America’s largest teacher’s union is finally showing signs of antiquity and may be on the verge of irrelevancy.
At its latest convention, the National Education Association (voted to increase membership dues but from a declining base of members. The Education Reporter, a monthly newspaper published by the Eagle Forum, covered the NEA’s Atlanta conclave.
“Union President Dennis Van Roekel still claims three million NEA members, but the modified 2013-14 NEA Strategic Plan and Budget predicts 2,410, 200 full-time members,” the Education Reporter reported in its August issue. “Of those, 1,685,000 are ‘active teaching professionals.’”
“The balance is made up of those who do not pay as much in dues as teachers such as education support professionals, staff, substitutes, retired, and student members. Total NEA annual dues amount to over $347 million.”
“The union Executive Committee received a 3 % bonus at a time when other budget areas are being cut.” Meanwhile, although the union heartily dislikes President Obama’s Common Core initiative, the NEA delegates in Atlanta failed to pass any resolutions condemning the Obama Administration’s education programs. They did condemn the standardized tests that go with CC.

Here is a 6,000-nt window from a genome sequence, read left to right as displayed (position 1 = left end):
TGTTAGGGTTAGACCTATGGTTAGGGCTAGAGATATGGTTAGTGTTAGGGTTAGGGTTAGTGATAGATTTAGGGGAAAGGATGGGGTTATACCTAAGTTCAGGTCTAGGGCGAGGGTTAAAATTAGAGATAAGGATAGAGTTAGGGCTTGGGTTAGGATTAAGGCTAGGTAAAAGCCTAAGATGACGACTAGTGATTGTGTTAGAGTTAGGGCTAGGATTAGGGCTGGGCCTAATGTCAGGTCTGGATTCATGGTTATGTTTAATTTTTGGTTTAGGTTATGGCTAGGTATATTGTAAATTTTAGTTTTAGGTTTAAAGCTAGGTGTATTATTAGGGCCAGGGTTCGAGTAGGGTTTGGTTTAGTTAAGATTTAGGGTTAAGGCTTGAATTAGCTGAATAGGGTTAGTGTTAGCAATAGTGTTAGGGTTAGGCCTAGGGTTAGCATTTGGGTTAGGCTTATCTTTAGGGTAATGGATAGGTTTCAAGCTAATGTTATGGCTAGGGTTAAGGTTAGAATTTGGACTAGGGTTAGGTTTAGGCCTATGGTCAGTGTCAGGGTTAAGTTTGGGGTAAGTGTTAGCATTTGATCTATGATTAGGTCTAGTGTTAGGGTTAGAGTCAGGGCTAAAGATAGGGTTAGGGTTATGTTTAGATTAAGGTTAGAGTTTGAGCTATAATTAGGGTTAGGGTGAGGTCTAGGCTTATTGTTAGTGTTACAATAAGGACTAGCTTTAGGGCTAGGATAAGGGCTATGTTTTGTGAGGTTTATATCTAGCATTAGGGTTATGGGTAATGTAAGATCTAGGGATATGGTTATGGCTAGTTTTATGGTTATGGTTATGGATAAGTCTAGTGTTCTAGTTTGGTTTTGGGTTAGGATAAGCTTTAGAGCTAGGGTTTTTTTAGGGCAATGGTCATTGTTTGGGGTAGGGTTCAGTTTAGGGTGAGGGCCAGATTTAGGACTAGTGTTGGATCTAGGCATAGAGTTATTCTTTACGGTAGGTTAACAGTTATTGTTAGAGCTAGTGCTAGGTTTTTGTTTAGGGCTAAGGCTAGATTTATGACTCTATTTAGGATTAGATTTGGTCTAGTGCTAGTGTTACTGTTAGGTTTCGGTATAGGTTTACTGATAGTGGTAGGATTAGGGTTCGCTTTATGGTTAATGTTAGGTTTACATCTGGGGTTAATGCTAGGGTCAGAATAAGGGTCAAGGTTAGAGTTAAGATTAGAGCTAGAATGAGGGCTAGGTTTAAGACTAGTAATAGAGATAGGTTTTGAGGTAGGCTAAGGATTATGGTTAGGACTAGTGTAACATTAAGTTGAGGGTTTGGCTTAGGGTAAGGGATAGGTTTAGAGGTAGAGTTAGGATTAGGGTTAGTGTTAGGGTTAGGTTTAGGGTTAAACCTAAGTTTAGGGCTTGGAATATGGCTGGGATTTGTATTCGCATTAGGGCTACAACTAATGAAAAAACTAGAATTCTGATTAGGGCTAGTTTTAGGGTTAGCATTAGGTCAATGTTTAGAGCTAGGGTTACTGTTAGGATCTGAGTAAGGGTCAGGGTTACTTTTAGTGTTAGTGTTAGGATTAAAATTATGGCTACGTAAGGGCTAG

Perhaps the peak of the union’s influence came in the late 1970s when it got the Carter Administration to create a separate U. S. Department of Education despite the very public objections of high-profile liberal s such as Sen. Daniel Patrick Moynihan, D-New York, and Rep. Patricia Schroeder, D—Colorado, who argued that it would be too costly and cumbersome.
Malcolm A. Kline is the Executive Director of Accuracy in Academia.
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